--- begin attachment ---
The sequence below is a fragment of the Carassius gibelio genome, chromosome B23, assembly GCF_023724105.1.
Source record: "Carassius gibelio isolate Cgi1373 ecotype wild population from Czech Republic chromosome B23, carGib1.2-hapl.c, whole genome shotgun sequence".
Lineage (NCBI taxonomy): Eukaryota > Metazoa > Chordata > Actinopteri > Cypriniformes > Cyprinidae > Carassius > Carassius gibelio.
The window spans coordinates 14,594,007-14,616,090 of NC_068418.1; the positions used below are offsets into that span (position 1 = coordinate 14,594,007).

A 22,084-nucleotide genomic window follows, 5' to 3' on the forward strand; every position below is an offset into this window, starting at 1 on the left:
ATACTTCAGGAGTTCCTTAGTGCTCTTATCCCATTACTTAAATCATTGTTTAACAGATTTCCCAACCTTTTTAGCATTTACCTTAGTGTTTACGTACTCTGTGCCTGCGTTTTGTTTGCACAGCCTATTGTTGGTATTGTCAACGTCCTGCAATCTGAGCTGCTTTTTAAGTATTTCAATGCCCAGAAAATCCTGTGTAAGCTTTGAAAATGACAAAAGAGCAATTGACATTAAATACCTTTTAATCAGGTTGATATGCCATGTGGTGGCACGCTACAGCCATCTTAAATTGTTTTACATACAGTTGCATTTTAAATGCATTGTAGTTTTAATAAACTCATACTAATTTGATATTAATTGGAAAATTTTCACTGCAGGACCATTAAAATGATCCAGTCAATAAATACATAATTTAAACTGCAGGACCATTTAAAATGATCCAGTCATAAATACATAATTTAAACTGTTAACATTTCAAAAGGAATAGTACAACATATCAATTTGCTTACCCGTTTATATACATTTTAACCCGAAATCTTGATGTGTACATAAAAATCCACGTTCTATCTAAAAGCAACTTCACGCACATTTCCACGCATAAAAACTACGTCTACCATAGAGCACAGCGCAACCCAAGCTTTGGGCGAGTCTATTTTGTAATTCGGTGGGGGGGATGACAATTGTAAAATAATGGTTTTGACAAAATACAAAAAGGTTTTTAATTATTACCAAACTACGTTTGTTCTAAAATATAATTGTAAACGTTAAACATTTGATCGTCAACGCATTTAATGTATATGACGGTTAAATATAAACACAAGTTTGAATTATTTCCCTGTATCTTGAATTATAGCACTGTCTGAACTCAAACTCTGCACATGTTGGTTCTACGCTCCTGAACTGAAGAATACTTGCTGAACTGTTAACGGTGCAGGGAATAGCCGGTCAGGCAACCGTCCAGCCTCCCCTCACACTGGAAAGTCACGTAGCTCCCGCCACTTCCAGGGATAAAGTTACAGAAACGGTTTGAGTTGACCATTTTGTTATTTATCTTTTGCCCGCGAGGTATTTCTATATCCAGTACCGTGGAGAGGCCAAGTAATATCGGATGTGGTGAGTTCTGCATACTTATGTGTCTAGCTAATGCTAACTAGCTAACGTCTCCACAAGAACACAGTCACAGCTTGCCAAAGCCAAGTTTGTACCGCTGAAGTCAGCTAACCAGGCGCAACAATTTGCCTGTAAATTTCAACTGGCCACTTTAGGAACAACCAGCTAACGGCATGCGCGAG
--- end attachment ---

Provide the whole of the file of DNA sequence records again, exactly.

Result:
The sequence below is a fragment of the Carassius gibelio genome, chromosome B23, assembly GCF_023724105.1.
Source record: "Carassius gibelio isolate Cgi1373 ecotype wild population from Czech Republic chromosome B23, carGib1.2-hapl.c, whole genome shotgun sequence".
Lineage (NCBI taxonomy): Eukaryota > Metazoa > Chordata > Actinopteri > Cypriniformes > Cyprinidae > Carassius > Carassius gibelio.
The window spans coordinates 14,594,007-14,616,090 of NC_068418.1; the positions used below are offsets into that span (position 1 = coordinate 14,594,007).

A 22,084-nucleotide genomic window follows, 5' to 3' on the forward strand; every position below is an offset into this window, starting at 1 on the left:
ATACTTCAGGAGTTCCTTAGTGCTCTTATCCCATTACTTAAATCATTGTTTAACAGATTTCCCAACCTTTTTAGCATTTACCTTAGTGTTTACGTACTCTGTGCCTGCGTTTTGTTTGCACAGCCTATTGTTGGTATTGTCAACGTCCTGCAATCTGAGCTGCTTTTTAAGTATTTCAATGCCCAGAAAATCCTGTGTAAGCTTTGAAAATGACAAAAGAGCAATTGACATTAAATACCTTTTAATCAGGTTGATATGCCATGTGGTGGCACGCTACAGCCATCTTAAATTGTTTTACATACAGTTGCATTTTAAATGCATTGTAGTTTTAATAAACTCATACTAATTTGATATTAATTGGAAAATTTTCACTGCAGGACCATTAAAATGATCCAGTCAATAAATACATAATTTAAACTGCAGGACCATTTAAAATGATCCAGTCATAAATACATAATTTAAACTGTTAACATTTCAAAAGGAATAGTACAACATATCAATTTGCTTACCCGTTTATATACATTTTAACCCGAAATCTTGATGTGTACATAAAAATCCACGTTCTATCTAAAAGCAACTTCACGCACATTTCCACGCATAAAAACTACGTCTACCATAGAGCACAGCGCAACCCAAGCTTTGGGCGAGTCTATTTTGTAATTCGGTGGGGGGGATGACAATTGTAAAATAATGGTTTTGACAAAATACAAAAAGGTTTTTAATTATTACCAAACTACGTTTGTTCTAAAATATAATTGTAAACGTTAAACATTTGATCGTCAACGCATTTAATGTATATGACGGTTAAATATAAACACAAGTTTGAATTATTTCCCTGTATCTTGAATTATAGCACTGTCTGAACTCAAACTCTGCACATGTTGGTTCTACGCTCCTGAACTGAAGAATACTTGCTGAACTGTTAACGGTGCAGGGAATAGCCGGTCAGGCAACCGTCCAGCCTCCCCTCACACTGGAAAGTCACGTAGCTCCCGCCACTTCCAGGGATAAAGTTACAGAAACGGTTTGAGTTGACCATTTTGTTATTTATCTTTTGCCCGCGAGGTATTTCTATATCCAGTACCGTGGAGAGGCCAAGTAATATCGGATGTGGTGAGTTCTGCATACTTATGTGTCTAGCTAATGCTAACTAGCTAACGTCTCCACAAGAACACAGTCACAGCTTGCCAAAGCCAAGTTTGTACCGCTGAAGTCAGCTAACCAGGCGCAACAATTTGCCTGTAAATTTCAACTGGCCACTTTAGGAACAACCAGCTAACGGCATGCGCGAG